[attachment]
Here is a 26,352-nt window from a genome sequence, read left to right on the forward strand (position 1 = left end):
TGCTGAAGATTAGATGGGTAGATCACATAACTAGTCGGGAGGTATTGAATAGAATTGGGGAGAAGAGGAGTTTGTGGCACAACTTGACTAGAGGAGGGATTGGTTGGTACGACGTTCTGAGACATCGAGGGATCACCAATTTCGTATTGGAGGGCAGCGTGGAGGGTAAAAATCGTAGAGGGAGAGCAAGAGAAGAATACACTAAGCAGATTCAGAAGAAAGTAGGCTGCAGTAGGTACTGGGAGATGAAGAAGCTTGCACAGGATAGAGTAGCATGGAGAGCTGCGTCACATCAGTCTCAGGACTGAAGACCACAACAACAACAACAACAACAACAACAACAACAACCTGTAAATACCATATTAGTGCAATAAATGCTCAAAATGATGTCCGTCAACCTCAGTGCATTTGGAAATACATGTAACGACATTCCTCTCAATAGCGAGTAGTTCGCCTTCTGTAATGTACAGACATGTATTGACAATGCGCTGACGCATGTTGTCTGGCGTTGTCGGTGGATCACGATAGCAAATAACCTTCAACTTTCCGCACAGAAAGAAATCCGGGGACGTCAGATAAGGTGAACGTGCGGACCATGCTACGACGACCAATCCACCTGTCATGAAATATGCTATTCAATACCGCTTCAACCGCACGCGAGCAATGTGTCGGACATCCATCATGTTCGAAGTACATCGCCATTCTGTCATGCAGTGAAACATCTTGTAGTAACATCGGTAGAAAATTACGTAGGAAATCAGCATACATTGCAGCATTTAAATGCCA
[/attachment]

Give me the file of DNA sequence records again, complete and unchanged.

Here is a 26,352-nt window from a genome sequence, read left to right on the forward strand (position 1 = left end):
TGCTGAAGATTAGATGGGTAGATCACATAACTAGTCGGGAGGTATTGAATAGAATTGGGGAGAAGAGGAGTTTGTGGCACAACTTGACTAGAGGAGGGATTGGTTGGTACGACGTTCTGAGACATCGAGGGATCACCAATTTCGTATTGGAGGGCAGCGTGGAGGGTAAAAATCGTAGAGGGAGAGCAAGAGAAGAATACACTAAGCAGATTCAGAAGAAAGTAGGCTGCAGTAGGTACTGGGAGATGAAGAAGCTTGCACAGGATAGAGTAGCATGGAGAGCTGCGTCACATCAGTCTCAGGACTGAAGACCACAACAACAACAACAACAACAACAACAACAACAACCTGTAAATACCATATTAGTGCAATAAATGCTCAAAATGATGTCCGTCAACCTCAGTGCATTTGGAAATACATGTAACGACATTCCTCTCAATAGCGAGTAGTTCGCCTTCTGTAATGTACAGACATGTATTGACAATGCGCTGACGCATGTTGTCTGGCGTTGTCGGTGGATCACGATAGCAAATAACCTTCAACTTTCCGCACAGAAAGAAATCCGGGGACGTCAGATAAGGTGAACGTGCGGACCATGCTACGACGACCAATCCACCTGTCATGAAATATGCTATTCAATACCGCTTCAACCGCACGCGAGCAATGTGTCGGACATCCATCATGTTCGAAGTACATCGCCATTCTGTCATGCAGTGAAACATCTTGTAGTAACATCGGTAGAAAATTACGTAGGAAATCAGCATACATTGCAGCATTTAAATGCCA